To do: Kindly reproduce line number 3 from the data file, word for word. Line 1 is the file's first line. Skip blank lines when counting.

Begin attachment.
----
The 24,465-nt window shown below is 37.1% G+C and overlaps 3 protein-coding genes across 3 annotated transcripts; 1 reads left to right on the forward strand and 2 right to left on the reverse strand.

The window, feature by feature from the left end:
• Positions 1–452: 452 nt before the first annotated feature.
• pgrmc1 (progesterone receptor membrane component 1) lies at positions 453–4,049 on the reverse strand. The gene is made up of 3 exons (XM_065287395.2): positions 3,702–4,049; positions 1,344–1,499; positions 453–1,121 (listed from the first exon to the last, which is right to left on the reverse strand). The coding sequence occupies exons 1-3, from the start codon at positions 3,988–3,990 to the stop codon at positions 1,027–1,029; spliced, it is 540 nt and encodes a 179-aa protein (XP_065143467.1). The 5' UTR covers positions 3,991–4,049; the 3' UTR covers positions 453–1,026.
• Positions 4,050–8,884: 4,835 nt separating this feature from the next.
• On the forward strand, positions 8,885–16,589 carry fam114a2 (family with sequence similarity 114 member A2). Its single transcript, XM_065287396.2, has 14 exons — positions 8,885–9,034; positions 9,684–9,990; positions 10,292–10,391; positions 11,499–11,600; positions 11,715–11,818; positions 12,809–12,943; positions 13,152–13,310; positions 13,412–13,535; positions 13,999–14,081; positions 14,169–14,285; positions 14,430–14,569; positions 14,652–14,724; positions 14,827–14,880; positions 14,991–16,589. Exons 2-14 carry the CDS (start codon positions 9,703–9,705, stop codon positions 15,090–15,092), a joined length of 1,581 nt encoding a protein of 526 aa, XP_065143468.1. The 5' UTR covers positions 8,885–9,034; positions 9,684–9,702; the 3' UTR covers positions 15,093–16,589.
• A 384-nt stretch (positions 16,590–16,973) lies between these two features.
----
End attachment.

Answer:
• Positions 1–452: 452 nt before the first annotated feature.